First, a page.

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Introduction The tension between domestic environmental protection and foreign investor rights has been one of the primary drivers of the ‘legitimacy crisis’ in investment treaty arbitration (ITA). For almost two decades, scholars and civil society actors have raised concerns that domestic policy space for

In: The Journal of World Investment & Trade

huge controversy about the admissibility of mass claims in investment treaty arbitration. In this regard, the literatures on this issue arrive at conflicting conclusion. This article thus aims to provide a more balanced approach to mass claims in investment treaty arbitration on sovereign debt disputes

In: The Journal of World Investment & Trade
Civil Society in Investment Treaty Arbitration: Status and Prospects provides an overview of the evolution of civil society’s participation as amicus curiae before ICSID tribunals and ad hoc tribunals applying the UNCITRAL Arbitration Rules. That evolution fits within a broader movement towards transparency in investment treaty arbitration. By looking at the procedural roles available to civil society before other jurisdictions, the book questions whether the amicus role could be expanded. El-Hosseny ultimately shows how substance and procedure closely intertwine. The issue of civil society’s participation in investment treaty arbitration transcends the procedural realm. It is equally about arbitral tribunals’ openness vis-à-vis public interest, environmental protection and human rights issues—a crucial consideration in ongoing debates over the legitimacy, and future, of investor-state arbitration.

1 Introduction Although international investment agreements are meant to enable investors of all sizes to protect their investments, the reality is that investment treaty arbitration (ITA) is designed for large claims. According to the United Nations Conference on Trade and Development

In: The Journal of World Investment & Trade

investment treaty arbitration since then, the two awards present a fascinating picture of the system in its infancy. In particular, in drawing on domestic administrative law to interpret the Germany-Poland treaty’s provisions on indirect expropriation, the Tribunal hints at the ‘comparative public law

In: The Journal of World Investment & Trade

investors in their territories, investment treaty arbitration may considerably affect the regulatory capacity of a state, preventing it from enforcing policies demanded by the public interest. The ratification of the first Bilateral Investment Treaty ( bit ) between West Germany and Pakistan, in 1959, was

In: The Law & Practice of International Courts and Tribunals

investment treaty claims are heard. Moreover, whilst international law recognizes the doctrine of abuse of process, it is rarely applied.3 It is timely, therefore, to consider the doctrine of abuse of process as it applies in investment treaty arbitration. This article (a) outlines the meaning of 'abuse of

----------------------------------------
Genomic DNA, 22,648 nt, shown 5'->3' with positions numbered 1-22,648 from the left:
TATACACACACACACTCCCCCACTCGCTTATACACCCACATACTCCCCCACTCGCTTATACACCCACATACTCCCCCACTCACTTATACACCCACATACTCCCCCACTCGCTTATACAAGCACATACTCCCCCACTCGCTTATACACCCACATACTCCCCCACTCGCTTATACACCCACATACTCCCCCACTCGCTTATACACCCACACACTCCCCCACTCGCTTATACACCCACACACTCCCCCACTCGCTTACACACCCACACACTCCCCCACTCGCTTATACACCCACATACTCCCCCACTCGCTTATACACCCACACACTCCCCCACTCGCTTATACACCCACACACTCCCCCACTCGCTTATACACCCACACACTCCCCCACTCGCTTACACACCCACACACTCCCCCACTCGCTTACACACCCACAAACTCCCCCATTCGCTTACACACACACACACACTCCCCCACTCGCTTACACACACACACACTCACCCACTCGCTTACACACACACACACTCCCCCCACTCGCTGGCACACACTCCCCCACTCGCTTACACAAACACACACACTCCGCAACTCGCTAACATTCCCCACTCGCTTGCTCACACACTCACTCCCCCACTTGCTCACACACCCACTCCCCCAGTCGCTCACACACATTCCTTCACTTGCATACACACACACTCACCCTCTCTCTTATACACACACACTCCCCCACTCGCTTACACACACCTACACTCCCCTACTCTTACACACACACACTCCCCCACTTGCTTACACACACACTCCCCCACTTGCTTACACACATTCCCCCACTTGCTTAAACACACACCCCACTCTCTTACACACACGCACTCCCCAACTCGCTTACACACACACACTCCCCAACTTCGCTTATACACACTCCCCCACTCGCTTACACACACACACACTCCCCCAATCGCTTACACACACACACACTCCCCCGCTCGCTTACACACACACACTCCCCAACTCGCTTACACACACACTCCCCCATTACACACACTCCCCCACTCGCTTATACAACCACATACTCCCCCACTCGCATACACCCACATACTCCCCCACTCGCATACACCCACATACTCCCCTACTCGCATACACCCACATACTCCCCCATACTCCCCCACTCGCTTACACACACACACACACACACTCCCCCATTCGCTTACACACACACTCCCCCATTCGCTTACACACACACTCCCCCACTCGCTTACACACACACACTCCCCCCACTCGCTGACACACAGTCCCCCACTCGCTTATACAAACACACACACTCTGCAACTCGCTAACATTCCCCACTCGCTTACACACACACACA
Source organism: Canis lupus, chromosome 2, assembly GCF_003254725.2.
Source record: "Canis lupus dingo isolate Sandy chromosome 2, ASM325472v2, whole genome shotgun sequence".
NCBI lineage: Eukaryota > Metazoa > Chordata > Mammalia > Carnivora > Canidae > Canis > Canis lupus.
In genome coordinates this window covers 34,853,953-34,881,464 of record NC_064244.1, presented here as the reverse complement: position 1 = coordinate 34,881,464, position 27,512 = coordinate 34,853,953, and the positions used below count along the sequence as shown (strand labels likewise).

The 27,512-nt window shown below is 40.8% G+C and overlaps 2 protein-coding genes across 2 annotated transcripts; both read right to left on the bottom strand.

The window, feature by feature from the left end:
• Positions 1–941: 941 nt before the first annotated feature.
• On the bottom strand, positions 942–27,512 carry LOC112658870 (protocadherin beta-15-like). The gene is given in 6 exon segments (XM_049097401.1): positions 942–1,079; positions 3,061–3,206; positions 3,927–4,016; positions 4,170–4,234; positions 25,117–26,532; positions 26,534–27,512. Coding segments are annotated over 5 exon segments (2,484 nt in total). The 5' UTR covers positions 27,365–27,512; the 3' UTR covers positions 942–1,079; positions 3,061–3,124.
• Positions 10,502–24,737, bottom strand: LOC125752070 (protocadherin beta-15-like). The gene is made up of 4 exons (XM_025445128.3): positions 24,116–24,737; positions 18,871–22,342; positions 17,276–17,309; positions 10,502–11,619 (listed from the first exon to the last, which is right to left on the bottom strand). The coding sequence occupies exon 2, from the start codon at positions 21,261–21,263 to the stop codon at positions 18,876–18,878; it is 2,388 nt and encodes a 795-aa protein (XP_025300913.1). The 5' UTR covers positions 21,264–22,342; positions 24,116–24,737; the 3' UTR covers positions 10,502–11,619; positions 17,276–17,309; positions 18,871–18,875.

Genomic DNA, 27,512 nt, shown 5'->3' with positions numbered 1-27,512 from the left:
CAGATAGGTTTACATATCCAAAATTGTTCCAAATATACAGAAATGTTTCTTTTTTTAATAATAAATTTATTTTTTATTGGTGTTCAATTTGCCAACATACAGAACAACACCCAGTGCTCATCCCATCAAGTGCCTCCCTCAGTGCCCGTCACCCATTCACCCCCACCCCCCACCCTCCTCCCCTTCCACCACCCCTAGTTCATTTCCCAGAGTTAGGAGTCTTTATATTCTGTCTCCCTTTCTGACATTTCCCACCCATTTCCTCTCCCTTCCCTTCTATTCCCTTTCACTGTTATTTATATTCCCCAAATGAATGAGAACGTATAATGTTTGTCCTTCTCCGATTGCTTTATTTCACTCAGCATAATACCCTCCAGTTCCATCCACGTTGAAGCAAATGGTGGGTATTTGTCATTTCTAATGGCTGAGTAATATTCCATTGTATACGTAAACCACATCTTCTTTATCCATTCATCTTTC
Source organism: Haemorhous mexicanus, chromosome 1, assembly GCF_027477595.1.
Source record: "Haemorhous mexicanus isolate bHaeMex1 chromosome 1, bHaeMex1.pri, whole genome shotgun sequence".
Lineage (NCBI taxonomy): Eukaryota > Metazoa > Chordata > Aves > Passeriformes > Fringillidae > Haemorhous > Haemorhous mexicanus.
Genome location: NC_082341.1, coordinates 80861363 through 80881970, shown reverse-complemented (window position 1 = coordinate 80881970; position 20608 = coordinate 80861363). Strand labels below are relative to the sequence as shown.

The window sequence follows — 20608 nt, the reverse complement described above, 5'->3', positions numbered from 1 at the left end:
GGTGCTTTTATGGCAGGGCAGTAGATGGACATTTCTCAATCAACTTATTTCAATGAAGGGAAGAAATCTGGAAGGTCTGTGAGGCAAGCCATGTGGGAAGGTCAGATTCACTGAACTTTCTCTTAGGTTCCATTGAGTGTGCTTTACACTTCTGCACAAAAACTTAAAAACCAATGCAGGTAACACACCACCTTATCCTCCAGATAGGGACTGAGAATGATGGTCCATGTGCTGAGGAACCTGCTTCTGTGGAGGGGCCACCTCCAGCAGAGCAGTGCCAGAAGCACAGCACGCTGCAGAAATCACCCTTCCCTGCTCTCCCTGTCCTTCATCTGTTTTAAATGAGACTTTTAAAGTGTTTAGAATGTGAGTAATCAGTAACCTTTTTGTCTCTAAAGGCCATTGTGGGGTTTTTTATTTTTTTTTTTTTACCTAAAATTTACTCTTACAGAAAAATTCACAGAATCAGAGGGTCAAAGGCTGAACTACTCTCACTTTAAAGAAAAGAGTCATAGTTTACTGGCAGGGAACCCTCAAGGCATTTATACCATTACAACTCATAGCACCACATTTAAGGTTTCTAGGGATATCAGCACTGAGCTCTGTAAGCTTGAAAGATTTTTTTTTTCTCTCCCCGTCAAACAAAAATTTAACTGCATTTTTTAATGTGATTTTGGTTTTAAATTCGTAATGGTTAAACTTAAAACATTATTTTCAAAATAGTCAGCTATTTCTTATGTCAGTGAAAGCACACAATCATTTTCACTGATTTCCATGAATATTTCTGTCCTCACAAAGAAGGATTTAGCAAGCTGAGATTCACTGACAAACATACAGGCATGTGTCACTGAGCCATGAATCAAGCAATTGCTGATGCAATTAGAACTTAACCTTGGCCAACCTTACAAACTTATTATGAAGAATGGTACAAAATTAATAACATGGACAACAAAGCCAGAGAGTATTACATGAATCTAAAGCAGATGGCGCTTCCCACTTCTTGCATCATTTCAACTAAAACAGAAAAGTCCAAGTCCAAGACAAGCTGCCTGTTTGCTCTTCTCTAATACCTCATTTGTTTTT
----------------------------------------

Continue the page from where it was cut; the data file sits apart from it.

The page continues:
In: The Journal of World Investment & Trade

convergence as regards the conditions under which breaches of domestic law affect the protection of foreign investors under international law. This unveils the contours of a doctrinal framework for dealing with illegal investments in investment treaty arbitration (Section IV). II. Arbitral Jurisprudence

In: The Law & Practice of International Courts and Tribunals

The ultimate goal of the claimant in an investment treaty arbitration is almost always the payment of compensation for the harm it believes it has suffered at a host State’s hands. The respondent, meanwhile, is always intent on, if not defeating the claim altogether, reducing the financial and

In: Contemporary and Emerging Issues on the Law of Damages and Valuation in International Investment Arbitration

Protection and promotion of foreign investment, one essential element of international economic relations and a cornerstone of the macroeconomic policy of developing States, like Latin-American States, is deemed to be undergoing a ‘legitimacy crisis’ that manifests itself in a generalized discontent by the system’s major stakeholders and some sectors of public society. One of the sources of such crisis can be found in the lack of a proper understanding of the nature of the system itself. After identifying the reasons why the problematiques of International Investment Law and Investment Treaty Arbitration are better understood as matters of public law, this work adopts a comparative public law approach to study the different ways in which Latin-American constitutional courts intervene in International Investment Law and Investment Treaty Arbitration, and outlines the major features of a proposed dialectic relation between constitutional courts and arbitral tribunals, in which constitutional courts can benefit from the study of the findings of arbitral tribunals regarding the nature and scope of substantive standards of protection, among others, in the process of reviewing the constitutionality of International Investment Agreements, and arbitral tribunals can use national constitutional doctrine as one among other public law sources in which to inform their task. The adoption of such an approach will assist in the reduction of the legitimacy gap of International Investment Law and Investment Treaty Arbitration, thus helping to overcome the crisis of the system.

In: Max Planck Yearbook of United Nations Law Online